Alaska SeaLife Center Admits Harbor Seal Pup from Haines
May 11, 2020

Seward, Alaska (May 11, 2020) – The Alaska SeaLife Center (ASLC) admitted a female harbor seal pup into their Wildlife Response Program on May 4.
On May 3, the pup was found near a ferry terminal in Haines, Alaska by Haines Animal Rescue Kennel. The organization responded appropriately by contacting ASLC and National Oceanic and Atmospheric Administration (NOAA) first before moving the pup. After NOAA approval was received, the seal was transported safely to ASLC the following day. This pup was the second harbor seal the team attempted to rescue from Haines over the course of just two days. The first pup passed before arriving at the Center.
When the surviving pup entered ASLC’s Wildlife Response Program , the staff were immediately surprised to see she was very small, only 12 lbs, and had full lanugo. Lanugo is the soft fur on newborn pups. While ice seals are typically born with lanugo, it is rare harbor seals are born with it. “This may be the smallest harbor seal I have seen. Because of her size, lanugo, and various exam and diagnostic results, we believe she is only a few days old and premature,” declared Director of Animal Health, Dr. Carrie Goertz, D.V.M.
The immaturity of this seal’s immune system due to her premature birth signals to staff that she has a long road to recovery. According to veterinary staff, while she had no physical trauma upon admission, she had obvious respiratory and cardiovascular issues. With her health issues, just seeing her make it through the first night was uplifting for the team. “Her situation is critical though she does seem to be getting stronger,” states Wildlife Response Curator, Jane Belovarac.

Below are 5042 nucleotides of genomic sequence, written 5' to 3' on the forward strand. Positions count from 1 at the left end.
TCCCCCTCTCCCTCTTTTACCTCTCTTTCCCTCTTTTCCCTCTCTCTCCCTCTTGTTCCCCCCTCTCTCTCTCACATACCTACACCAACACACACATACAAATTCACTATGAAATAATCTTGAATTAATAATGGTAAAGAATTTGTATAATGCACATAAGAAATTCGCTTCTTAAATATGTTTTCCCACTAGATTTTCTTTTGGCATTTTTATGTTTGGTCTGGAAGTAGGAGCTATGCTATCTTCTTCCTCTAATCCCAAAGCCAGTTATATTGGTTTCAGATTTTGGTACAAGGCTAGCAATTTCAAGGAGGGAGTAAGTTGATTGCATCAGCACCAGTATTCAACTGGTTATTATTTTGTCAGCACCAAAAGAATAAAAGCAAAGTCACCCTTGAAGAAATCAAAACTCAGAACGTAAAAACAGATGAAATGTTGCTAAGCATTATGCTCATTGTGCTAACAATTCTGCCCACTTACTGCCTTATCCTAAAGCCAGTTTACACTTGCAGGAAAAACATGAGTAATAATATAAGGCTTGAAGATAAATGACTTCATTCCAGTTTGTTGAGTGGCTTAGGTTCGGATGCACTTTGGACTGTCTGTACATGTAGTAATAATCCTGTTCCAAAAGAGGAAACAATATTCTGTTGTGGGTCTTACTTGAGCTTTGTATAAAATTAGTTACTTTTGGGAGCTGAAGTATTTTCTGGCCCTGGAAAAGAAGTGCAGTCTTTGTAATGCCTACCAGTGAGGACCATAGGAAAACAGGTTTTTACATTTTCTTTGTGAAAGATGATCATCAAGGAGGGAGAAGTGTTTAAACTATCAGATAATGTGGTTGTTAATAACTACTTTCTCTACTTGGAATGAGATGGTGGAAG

Caring for wildlife response patients while under unusual regulations due to COVID-19 is more complicated for the staff. “It requires us to be more thoughtful and efficient when more than one person is needed to accomplish procedures. We all wear masks, plan a lot in advance, and move apart as soon as possible,” explains Dr. Goertz. Since COVID-19 is affecting operations, the Center is assessing stranding events on a case-by-case basis to ensure staff safety. As always, ASLC encourages people to call first if they find a marine animal in distress.
The Alaska SeaLife Center is a 501(c)(3) not-for-profit organization and the only permitted marine mammal rehabilitation center in Alaska. Over 80% of the funding for ASLC’s Wildlife Response Program comes from charitable donations. The Center is thankful for individual donors and organizations like Marathon Petroleum Corporation, SeaWorld & Busch Gardens Conservation Fund, BP Alaska, ConocoPhillips Alaska, PetZoo, GCI, HDR Marine, and Graphic Works whose generous support helps ASLC care for marine mammals like harbor seals.
About the ASLC
Opened in 1998, the Alaska SeaLife Center operates as a 501(c)(3), non-profit research institution and public aquarium in Seward, Alaska. The Center generates and shares scientific knowledge to promote understanding and stewardship of Alaska’s marine ecosystems. The ASLC is an accredited member of the Association of Zoos and Aquariums. To learn more, visit

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